Retail managers of nursery sales at box stores are faced with a problem in hiring competent employees to assist customers with answers to their questions about plant information, growing techniques, or a grower experience that a plant buyer expects to hear from the nursery, where he buys for his garden. This problem has been solved to some extent by labeling each plant with a plastic ID stake with a colored picture on one side and growing instructions on the reverse. This satisfies some customers, but the growing instructions all appear to be the same for every plant on many unprofessional and deficient labels. A dedicated, devout gardener knows that specialty plants require specific treatment and nurturing, that is not to be experienced from common printed flower labels or from the lips of most employees. When huge turnovers of plant inventories are sold to customers who wish to buy quickly and on a large scale, many additional employees may be required to process orders fast and smoothly. Large profits on garden plants are unrealistic when low prices are posted on plant sales. In such circumstances of low profit sales at box stores, many employees are necessary to process and to satisfactorily conclude a transaction quickly. Nursery employees cannot be paid high wages from sales of low priced merchandising, if profit is the driving motive for conducting business, instead of reducing viable competition for the box stores.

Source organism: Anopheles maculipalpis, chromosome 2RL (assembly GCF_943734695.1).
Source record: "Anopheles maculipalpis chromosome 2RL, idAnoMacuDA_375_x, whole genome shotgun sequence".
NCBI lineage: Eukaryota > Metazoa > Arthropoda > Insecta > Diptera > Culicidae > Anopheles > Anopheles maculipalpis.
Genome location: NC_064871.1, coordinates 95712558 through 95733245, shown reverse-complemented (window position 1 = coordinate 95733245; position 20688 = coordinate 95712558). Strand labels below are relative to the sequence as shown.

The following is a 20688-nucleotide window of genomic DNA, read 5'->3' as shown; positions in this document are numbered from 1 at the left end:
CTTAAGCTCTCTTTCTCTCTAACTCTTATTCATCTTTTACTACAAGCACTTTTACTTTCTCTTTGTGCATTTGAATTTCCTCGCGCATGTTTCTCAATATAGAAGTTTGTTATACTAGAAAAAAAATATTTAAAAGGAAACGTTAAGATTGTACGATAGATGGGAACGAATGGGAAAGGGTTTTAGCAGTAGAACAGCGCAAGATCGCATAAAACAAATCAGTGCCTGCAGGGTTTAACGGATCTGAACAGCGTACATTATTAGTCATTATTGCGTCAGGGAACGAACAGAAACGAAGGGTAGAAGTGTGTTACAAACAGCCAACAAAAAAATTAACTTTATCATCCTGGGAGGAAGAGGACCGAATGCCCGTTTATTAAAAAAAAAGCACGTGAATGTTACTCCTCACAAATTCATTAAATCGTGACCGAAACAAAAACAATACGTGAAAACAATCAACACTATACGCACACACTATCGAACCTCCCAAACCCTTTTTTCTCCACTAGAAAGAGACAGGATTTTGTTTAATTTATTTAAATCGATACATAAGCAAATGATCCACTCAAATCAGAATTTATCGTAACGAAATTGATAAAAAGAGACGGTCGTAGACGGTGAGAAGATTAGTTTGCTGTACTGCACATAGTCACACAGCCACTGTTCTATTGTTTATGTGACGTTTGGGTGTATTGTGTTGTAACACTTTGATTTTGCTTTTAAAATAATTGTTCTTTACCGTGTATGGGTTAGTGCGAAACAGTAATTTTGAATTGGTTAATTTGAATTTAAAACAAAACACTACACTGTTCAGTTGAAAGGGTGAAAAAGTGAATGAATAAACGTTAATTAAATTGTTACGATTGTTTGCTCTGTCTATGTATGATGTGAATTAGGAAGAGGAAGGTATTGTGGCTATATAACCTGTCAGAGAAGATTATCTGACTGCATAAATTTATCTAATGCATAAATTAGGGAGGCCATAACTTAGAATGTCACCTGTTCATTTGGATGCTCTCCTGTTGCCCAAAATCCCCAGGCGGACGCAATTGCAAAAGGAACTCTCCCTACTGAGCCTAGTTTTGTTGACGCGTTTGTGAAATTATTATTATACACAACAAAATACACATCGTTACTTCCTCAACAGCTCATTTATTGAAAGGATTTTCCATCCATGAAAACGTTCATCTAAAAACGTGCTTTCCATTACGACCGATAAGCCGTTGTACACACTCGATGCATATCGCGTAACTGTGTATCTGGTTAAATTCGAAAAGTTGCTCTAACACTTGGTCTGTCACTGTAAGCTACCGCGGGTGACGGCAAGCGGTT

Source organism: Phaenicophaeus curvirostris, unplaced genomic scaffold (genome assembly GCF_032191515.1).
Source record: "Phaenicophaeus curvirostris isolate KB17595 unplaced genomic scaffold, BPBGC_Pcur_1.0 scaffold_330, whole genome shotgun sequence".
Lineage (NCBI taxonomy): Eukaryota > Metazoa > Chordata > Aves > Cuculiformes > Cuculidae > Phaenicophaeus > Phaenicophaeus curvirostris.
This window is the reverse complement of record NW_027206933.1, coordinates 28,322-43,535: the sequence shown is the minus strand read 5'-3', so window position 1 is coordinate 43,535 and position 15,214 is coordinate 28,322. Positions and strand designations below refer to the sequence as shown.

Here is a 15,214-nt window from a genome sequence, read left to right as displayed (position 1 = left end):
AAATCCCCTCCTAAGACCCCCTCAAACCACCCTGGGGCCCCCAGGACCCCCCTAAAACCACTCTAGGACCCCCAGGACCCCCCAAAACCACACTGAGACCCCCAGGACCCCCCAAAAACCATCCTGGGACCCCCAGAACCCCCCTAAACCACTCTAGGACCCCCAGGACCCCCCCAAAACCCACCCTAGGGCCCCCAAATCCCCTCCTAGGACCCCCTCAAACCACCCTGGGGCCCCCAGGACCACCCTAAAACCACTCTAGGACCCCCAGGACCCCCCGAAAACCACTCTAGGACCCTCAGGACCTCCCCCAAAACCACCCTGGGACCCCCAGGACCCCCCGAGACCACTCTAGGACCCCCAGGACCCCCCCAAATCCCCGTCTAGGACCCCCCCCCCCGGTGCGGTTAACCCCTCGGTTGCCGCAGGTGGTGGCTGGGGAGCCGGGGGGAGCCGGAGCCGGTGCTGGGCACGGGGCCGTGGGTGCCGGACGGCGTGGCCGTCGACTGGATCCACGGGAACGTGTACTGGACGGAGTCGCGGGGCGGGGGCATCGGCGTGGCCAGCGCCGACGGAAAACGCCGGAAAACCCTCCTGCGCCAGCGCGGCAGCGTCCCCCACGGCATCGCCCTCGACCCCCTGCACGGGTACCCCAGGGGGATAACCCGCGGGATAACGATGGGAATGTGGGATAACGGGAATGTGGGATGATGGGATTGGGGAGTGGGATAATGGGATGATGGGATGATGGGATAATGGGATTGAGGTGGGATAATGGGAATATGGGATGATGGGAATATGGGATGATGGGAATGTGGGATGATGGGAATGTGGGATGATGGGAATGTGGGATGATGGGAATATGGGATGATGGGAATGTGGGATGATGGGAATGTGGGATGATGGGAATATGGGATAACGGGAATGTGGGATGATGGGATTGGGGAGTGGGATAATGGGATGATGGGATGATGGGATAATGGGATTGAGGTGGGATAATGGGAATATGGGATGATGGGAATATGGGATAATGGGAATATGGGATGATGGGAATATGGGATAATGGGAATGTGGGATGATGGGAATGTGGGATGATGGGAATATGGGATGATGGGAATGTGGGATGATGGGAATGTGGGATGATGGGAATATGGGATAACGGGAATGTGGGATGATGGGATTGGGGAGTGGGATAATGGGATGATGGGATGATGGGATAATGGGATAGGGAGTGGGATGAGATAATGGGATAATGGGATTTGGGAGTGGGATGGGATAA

It is difficult to hire box store nursery workers who reliably show up for work on a regular basis, when low salaries are offered to the workers. Employees must fill an important position to satisfy a buyer, who will return continuously to be supplied with his plant needs. These employees must also be expected to handle the fragile plants carefully, and to load them into buggies without breaking off leaves ,flowers, or stems. The employees must know how to sufficiently and properly irrigate nursery plants to avoid over-watering, and the plants must be exposed to the correct amount of shade or sunshine in order to maintain an acceptable merchandising quality. Some plants can be dried out and damaged by circulating breezes that are generated by cooling summer fans operating inside the plant display areas. It is not infrequent that plants are damaged by customers who handle plants carelessly by fingering flowers or dropping the containerized plants to the floor.
To be continued in Part 2.
By Pat Rick